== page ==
Here are some of the observations and insights that were shared via social media during the past two weeks.
@snowded – “[I have] Yet to see a list of core competences produced by a committee which could not have been done by any practitioner on the back of an envelope.”
@euan – “Been asked to talk about social media metrics – not sure if bloody good conversations with interesting people is what they’re looking for!”
@jurgenappelo – “You should not celebrate failure, you should celebrate learning. If you fail all the time, there’s a chance you’re not learning.”
@C4LPT – “Organisational training is going to become a sideshow; people’s real learning will take place in other places in order to keep themselves up to date.”
@TheCR – Complexity, Simplicity and Why Community Is Difficult for Organizations – by @RHappe
- Initially what you are doing may land on deaf ears. For a long time. It doesn’t necessarily mean that it will not succeed and it certainly doesn’t mean it is not worthwhile. It just means that it needs low grade care and feeding while people get comfortable with it and understand it.
- Early success is in changing people’s patterns and behaviors, not in financial gain or cost avoidance.
- Communities require a lot of individual action to be successful so it is critical that actions be meaningful and small initially.
- The impact of hundreds of small actions on economic output can be significant.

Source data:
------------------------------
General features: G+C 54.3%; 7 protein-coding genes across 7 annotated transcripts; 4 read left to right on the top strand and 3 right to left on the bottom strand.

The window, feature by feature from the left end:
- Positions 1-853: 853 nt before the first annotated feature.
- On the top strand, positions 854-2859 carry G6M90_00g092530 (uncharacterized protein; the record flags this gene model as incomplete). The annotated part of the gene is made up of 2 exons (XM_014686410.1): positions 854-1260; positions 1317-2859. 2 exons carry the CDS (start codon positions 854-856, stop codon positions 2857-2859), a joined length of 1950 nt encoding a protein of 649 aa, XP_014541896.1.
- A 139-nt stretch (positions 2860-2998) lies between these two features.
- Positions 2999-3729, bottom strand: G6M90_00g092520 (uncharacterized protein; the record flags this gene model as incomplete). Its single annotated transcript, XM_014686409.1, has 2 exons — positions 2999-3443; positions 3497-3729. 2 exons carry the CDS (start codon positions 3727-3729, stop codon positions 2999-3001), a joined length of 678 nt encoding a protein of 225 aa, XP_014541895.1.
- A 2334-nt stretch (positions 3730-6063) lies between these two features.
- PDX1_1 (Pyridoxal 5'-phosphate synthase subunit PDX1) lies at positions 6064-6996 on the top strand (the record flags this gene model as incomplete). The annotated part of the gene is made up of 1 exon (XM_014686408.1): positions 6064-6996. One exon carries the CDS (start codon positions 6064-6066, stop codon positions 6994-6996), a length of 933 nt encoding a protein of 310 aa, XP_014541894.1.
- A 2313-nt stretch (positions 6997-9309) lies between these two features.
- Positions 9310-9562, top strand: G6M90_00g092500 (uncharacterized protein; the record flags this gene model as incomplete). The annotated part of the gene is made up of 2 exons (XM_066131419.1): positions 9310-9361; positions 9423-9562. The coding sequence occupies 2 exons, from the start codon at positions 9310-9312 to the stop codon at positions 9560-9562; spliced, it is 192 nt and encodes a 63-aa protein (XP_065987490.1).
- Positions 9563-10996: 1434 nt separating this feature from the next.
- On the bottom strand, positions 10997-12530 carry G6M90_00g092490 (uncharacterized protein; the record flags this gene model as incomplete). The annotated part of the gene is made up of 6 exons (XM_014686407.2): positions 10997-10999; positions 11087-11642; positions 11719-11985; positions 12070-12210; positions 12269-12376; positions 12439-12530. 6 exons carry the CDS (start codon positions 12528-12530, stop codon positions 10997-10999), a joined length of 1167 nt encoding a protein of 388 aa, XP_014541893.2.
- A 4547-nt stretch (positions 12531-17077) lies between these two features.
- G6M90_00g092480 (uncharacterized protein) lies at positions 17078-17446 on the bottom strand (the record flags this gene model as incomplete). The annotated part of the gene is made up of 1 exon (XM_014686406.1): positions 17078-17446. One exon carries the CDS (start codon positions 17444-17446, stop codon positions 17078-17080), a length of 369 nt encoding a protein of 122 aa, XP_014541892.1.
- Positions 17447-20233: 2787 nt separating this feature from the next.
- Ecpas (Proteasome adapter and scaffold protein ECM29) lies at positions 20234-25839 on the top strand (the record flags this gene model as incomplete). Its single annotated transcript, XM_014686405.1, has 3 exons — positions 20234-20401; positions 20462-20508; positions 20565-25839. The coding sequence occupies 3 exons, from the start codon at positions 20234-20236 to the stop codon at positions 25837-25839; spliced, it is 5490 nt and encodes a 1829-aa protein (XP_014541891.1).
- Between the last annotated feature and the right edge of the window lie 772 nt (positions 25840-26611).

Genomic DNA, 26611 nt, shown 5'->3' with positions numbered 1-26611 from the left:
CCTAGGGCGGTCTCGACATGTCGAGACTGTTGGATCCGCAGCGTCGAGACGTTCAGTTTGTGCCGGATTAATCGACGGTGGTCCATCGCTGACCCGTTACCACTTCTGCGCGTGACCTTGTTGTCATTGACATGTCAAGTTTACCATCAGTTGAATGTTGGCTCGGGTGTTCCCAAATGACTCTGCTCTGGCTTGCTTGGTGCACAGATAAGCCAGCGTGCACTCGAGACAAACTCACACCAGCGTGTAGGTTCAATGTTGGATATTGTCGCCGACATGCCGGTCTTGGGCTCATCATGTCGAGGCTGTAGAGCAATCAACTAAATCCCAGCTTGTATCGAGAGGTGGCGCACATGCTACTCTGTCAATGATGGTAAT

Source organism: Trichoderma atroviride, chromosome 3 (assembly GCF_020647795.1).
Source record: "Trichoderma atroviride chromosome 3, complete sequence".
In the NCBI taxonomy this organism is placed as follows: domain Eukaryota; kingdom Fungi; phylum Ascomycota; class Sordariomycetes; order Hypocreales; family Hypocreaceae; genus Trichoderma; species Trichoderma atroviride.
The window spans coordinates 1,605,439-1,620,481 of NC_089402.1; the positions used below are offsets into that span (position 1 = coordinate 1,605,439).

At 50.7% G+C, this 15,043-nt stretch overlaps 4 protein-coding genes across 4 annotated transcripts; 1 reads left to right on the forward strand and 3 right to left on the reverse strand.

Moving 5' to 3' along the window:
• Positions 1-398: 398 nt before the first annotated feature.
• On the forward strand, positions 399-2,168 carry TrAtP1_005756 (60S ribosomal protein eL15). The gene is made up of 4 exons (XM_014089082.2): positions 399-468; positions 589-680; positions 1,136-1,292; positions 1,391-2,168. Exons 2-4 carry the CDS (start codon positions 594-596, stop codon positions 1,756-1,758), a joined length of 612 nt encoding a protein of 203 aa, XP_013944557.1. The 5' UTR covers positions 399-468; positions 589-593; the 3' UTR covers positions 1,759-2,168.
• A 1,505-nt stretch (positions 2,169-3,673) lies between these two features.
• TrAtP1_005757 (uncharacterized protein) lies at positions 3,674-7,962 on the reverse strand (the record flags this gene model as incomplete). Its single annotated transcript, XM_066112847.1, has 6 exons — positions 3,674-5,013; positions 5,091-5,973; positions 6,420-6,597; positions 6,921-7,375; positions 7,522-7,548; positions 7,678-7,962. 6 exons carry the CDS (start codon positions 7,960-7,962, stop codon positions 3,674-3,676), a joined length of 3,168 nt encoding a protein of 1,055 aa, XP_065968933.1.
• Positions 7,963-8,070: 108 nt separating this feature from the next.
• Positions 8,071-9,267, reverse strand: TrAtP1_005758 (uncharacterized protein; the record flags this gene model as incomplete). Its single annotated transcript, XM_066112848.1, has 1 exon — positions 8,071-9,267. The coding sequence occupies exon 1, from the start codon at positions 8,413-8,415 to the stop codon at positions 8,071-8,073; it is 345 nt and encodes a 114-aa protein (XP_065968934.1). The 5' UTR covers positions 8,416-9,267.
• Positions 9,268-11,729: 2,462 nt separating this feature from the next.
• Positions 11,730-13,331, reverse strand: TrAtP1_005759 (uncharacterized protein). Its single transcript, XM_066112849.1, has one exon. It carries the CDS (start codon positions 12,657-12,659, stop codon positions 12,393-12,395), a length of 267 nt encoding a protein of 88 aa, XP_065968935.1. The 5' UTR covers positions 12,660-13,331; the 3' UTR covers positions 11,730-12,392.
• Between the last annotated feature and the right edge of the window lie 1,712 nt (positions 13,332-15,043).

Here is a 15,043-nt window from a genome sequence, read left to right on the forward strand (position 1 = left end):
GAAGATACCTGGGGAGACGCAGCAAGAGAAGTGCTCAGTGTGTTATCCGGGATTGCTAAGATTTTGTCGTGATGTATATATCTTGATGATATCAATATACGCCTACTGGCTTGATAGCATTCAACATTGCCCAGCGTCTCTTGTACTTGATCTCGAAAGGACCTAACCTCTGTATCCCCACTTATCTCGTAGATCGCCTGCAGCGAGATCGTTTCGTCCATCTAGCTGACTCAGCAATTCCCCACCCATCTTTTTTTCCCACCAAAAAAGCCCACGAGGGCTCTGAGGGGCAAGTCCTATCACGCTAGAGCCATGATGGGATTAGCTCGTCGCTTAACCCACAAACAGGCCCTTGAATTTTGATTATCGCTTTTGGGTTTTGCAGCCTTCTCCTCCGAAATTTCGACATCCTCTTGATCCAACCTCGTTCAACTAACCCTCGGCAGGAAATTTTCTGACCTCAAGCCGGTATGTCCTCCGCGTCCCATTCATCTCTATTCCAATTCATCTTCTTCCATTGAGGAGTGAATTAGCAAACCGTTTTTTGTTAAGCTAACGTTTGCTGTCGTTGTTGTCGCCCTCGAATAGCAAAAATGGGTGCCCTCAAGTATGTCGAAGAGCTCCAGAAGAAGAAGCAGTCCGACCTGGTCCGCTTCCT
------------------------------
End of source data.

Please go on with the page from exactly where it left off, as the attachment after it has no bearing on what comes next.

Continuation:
- The impact of the collective action would not have been possible with a traditional business plan or model. There are huge opportunities for those individuals and organizations that can cede control and not insist on consolidating 100% of the output.
The Atlantic: The Case for Abolishing Patents (Yes, All of Them) – via @TimKastelle
In plain-speak, the authors are arguing that, yes, the evidence suggests that having a limited amount of patent protection makes countries slightly more innovative, presumably by encouraging inventors to cash in on their great ideas without fear of being ripped off. But patent protections never stay small and tidy. Instead, entrenched players like intellectual property lawyers who make their living filing lawsuits and old, established corporations that want to keep new players out of their markets lobby to expand the breadth of patent rights. And as patent rights get stronger, they take a serious toll on the economy, including our ability to innovate.